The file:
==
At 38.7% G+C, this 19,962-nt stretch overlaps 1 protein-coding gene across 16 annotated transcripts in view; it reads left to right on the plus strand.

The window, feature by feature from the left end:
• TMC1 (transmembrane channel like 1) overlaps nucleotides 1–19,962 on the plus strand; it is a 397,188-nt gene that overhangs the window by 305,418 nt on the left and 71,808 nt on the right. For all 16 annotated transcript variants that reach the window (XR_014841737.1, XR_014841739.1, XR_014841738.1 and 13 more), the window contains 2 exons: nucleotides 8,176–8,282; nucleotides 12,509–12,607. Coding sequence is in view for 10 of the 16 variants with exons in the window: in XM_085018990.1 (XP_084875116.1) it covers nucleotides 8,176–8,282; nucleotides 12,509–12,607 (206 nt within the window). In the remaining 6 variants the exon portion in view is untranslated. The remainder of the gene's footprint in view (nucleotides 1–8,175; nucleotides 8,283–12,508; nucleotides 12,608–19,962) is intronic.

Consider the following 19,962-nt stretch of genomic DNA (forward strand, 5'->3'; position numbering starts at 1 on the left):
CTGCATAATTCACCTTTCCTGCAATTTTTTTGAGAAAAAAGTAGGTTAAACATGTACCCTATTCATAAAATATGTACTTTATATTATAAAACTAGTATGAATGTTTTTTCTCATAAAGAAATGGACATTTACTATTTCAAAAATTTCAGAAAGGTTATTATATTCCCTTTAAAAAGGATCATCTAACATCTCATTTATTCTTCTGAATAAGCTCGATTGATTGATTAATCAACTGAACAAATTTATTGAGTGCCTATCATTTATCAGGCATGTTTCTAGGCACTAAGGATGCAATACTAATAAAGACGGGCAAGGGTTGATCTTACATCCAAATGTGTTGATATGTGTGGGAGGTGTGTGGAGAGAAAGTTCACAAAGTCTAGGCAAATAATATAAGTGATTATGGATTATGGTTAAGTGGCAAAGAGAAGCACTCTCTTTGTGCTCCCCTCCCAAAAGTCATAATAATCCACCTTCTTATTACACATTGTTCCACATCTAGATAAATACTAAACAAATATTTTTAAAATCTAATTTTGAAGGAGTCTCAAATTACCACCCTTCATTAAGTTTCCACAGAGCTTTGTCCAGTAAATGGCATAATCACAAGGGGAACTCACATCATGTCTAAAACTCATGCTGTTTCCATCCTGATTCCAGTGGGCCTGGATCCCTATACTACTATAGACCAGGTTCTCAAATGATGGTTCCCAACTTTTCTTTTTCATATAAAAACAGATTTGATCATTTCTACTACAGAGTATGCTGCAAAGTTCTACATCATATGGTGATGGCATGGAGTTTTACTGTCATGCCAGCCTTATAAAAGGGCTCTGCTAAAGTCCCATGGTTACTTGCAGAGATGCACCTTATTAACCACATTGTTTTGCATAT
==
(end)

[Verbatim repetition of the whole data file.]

At 38.7% G+C, this 19,962-nt stretch overlaps 1 protein-coding gene across 16 annotated transcripts in view; it reads left to right on the plus strand.

The window, feature by feature from the left end:
• TMC1 (transmembrane channel like 1) overlaps nucleotides 1–19,962 on the plus strand; it is a 397,188-nt gene that overhangs the window by 305,418 nt on the left and 71,808 nt on the right. For all 16 annotated transcript variants that reach the window (XR_014841737.1, XR_014841739.1, XR_014841738.1 and 13 more), the window contains 2 exons: nucleotides 8,176–8,282; nucleotides 12,509–12,607. Coding sequence is in view for 10 of the 16 variants with exons in the window: in XM_085018990.1 (XP_084875116.1) it covers nucleotides 8,176–8,282; nucleotides 12,509–12,607 (206 nt within the window). In the remaining 6 variants the exon portion in view is untranslated. The remainder of the gene's footprint in view (nucleotides 1–8,175; nucleotides 8,283–12,508; nucleotides 12,608–19,962) is intronic.

Consider the following 19,962-nt stretch of genomic DNA (forward strand, 5'->3'; position numbering starts at 1 on the left):
CTGCATAATTCACCTTTCCTGCAATTTTTTTGAGAAAAAAGTAGGTTAAACATGTACCCTATTCATAAAATATGTACTTTATATTATAAAACTAGTATGAATGTTTTTTCTCATAAAGAAATGGACATTTACTATTTCAAAAATTTCAGAAAGGTTATTATATTCCCTTTAAAAAGGATCATCTAACATCTCATTTATTCTTCTGAATAAGCTCGATTGATTGATTAATCAACTGAACAAATTTATTGAGTGCCTATCATTTATCAGGCATGTTTCTAGGCACTAAGGATGCAATACTAATAAAGACGGGCAAGGGTTGATCTTACATCCAAATGTGTTGATATGTGTGGGAGGTGTGTGGAGAGAAAGTTCACAAAGTCTAGGCAAATAATATAAGTGATTATGGATTATGGTTAAGTGGCAAAGAGAAGCACTCTCTTTGTGCTCCCCTCCCAAAAGTCATAATAATCCACCTTCTTATTACACATTGTTCCACATCTAGATAAATACTAAACAAATATTTTTAAAATCTAATTTTGAAGGAGTCTCAAATTACCACCCTTCATTAAGTTTCCACAGAGCTTTGTCCAGTAAATGGCATAATCACAAGGGGAACTCACATCATGTCTAAAACTCATGCTGTTTCCATCCTGATTCCAGTGGGCCTGGATCCCTATACTACTATAGACCAGGTTCTCAAATGATGGTTCCCAACTTTTCTTTTTCATATAAAAACAGATTTGATCATTTCTACTACAGAGTATGCTGCAAAGTTCTACATCATATGGTGATGGCATGGAGTTTTACTGTCATGCCAGCCTTATAAAAGGGCTCTGCTAAAGTCCCATGGTTACTTGCAGAGATGCACCTTATTAACCACATTGTTTTGCATAT